don't think there's a simple quick fix for intonation dificulties. Good intonation can't really be taught - it can be demonstrated, but you have to discover it yourself. 

@ Martin

Can you explain this in more detail. Are you saying that peole who are playing out of tune cannot learn to play in tune or are you saying something else.

June 19, 2011 at 01:53 AM ·

Where are you having difficultly; high position ,notes after shifts ,shifts, scales etc....

Are you hearing the out of tunes notes and looking to become more consistent, or you are unable to tell if you are in tune or not?

June 19, 2011 at 04:49 AM ·

June 19, 2011 at 01:26 PM ·

Martin and Zack also , poor intonation is learned or inadvertently taught. It's is usually caused by lack of concentration ,by teacher and/or student,  in the first few months to years when  learning the violin. Intonation does not need to be taught ,it is already hardwired into our minds , poor intonation needs to be corrected so it doesn't become a bad  habit. Keep in mind that there is a big difference when  someone  is not consistent with pitch, then someone who is unable to tell if he is or out of pitch. Pythagorean and Equal temperaments  are not natural tuning systems, we can follow them ,but we can't really learn them. Martin, I teach my students the concept of intonation in the first lesson and on. That is to listen first ,then repeat.

June 19, 2011 at 02:27 PM ·

June 20, 2011 at 12:29 AM ·

The ability to hear correct intonation definitely can be learned. My daughter has been learning the violin for four years now, and when she started I simply couldn't tell anything about the accuracy of her intonation. After four years of sitting in Suzuki lessons and listening to her daily practice I can now  tell  (not just by looking at her grimaces!) when she is fractionally out, most of the time. So if I can learn to hear intonation at my age, with very little musical background (I played clarinet badly as a kid) then with enough exposure it's possible for anyone to learn relative pitch.

Luckily for my daughter she is a piano player and a choral singer and has been able to tell pretty accurately whether or not she is tune from the start - her frustration comes from not always consistently being able to hit the note she knows she wants to hit first time, especially when shifting. Her teacher has given her the Yost shifting exercises and while they are painful to listen to and not terribly exciting to practice, her playing in most positions is now coming to be much more accurate first time - I think the main problem she has is when she is is tired her hand position on the neck of the violin gets sloppy and so the same physical shift up the neck leads to her fingers being in a slightly different position.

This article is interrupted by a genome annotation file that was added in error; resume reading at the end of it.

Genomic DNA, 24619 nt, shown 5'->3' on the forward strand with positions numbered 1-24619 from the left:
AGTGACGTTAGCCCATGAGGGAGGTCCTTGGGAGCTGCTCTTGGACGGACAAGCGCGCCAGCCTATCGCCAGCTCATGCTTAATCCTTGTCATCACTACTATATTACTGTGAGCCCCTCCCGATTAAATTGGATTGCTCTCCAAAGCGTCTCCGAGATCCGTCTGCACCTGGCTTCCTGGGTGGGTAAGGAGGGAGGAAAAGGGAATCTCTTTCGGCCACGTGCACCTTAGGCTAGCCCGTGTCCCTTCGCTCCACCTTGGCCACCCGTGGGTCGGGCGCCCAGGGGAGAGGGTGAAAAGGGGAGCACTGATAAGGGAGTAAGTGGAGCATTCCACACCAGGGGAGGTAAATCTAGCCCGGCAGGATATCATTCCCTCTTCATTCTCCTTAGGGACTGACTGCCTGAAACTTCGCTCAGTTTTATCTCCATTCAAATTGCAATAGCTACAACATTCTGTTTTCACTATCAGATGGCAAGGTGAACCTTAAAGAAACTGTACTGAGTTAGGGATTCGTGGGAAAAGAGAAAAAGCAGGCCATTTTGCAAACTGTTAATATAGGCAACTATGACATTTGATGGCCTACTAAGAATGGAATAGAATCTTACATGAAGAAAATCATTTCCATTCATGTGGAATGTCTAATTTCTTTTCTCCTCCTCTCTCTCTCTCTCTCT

June 20, 2011 at 12:52 AM ·

I agree with Susan - maintaining a good hand frame at all time is crucial to intonation, if you already know what correct intonation is.  Placing fingers in advance and leaving them down when not in use would help a great deal too.

I also have the same problem as Susan's daughter - I played the piano as a kid, and sang in choirs through college. My ear is much more developed than my left hand technique.  My obsession with playing in tune is actually a hindrance... When I hear myself playing a note out-of-tune, I want to go back to correct it, so it was almost impossible for me to play a whole piece without stopping and do-over. It was driving my teacher crazy... She has been working hard to try to help me keep playing regardless of what happens. I'm still working on it, but I was able to do it in my last recital, so there is hope.. :)

June 20, 2011 at 02:47 AM ·

Learning to play in tune isn't as difficult as people make it out to be. You just need to understand what you need to listen to while performing. A good violin with good strings will help. Simon Fischer has many great exercises that are great for this.

June 21, 2011 at 05:37 PM ·


Cello students are often advised to use recorded "drones" to check their intonation. CDs with drone note (12 notes) are available. The fundamental drone note can be played as background during careful fiddling of an entire scale or arpeggio. It doesn't have to be the fundamental - but that is what is often played to.

This can also help ear training.

BUT, in string playing, a note that is "perfectly in tune" in a melodic line may sometimes be out of tune in a chord or ensemble. Playing against a background drone can help players learn to adjust for this sort of thing.

One could use an audible tuner to generate the drone - but those devices usually make unpleasant, icky sounds. But playing along with a tuner is a bad idea. For one thing the violin intonation is not that constant - no matter how hard you try unless you clamp your finger to the fingerboard. And, as others mention, the tempered intonation of an electronic tuner is not perfect for all keys (actually not for any) - but it's great as a intonation source for tuning your piano.


June 21, 2011 at 07:48 PM ·

Zach, maybe you mentioned this in the last thread but I'm curious to know - what exercises/techniques have you already tried that are not working for you? 

June 21, 2011 at 10:25 PM ·


here are two rather tough things one csan do to develop the ear.

Some of the greta violinsts laid a lot more emphasis on scales in 7ths, 2nds and fourths as opposed to the regualr 3rds ,  6ths and octaves.  this is a very powerful and sadly neglected way of developing your ear.(Note thta Drew Lecher includes such scales in his Manual of Violin technique.  if you want good intonation you could do a lot worse than practice the double stopping from that book eerydya. It sets out in such a wya you can`t get away with anything)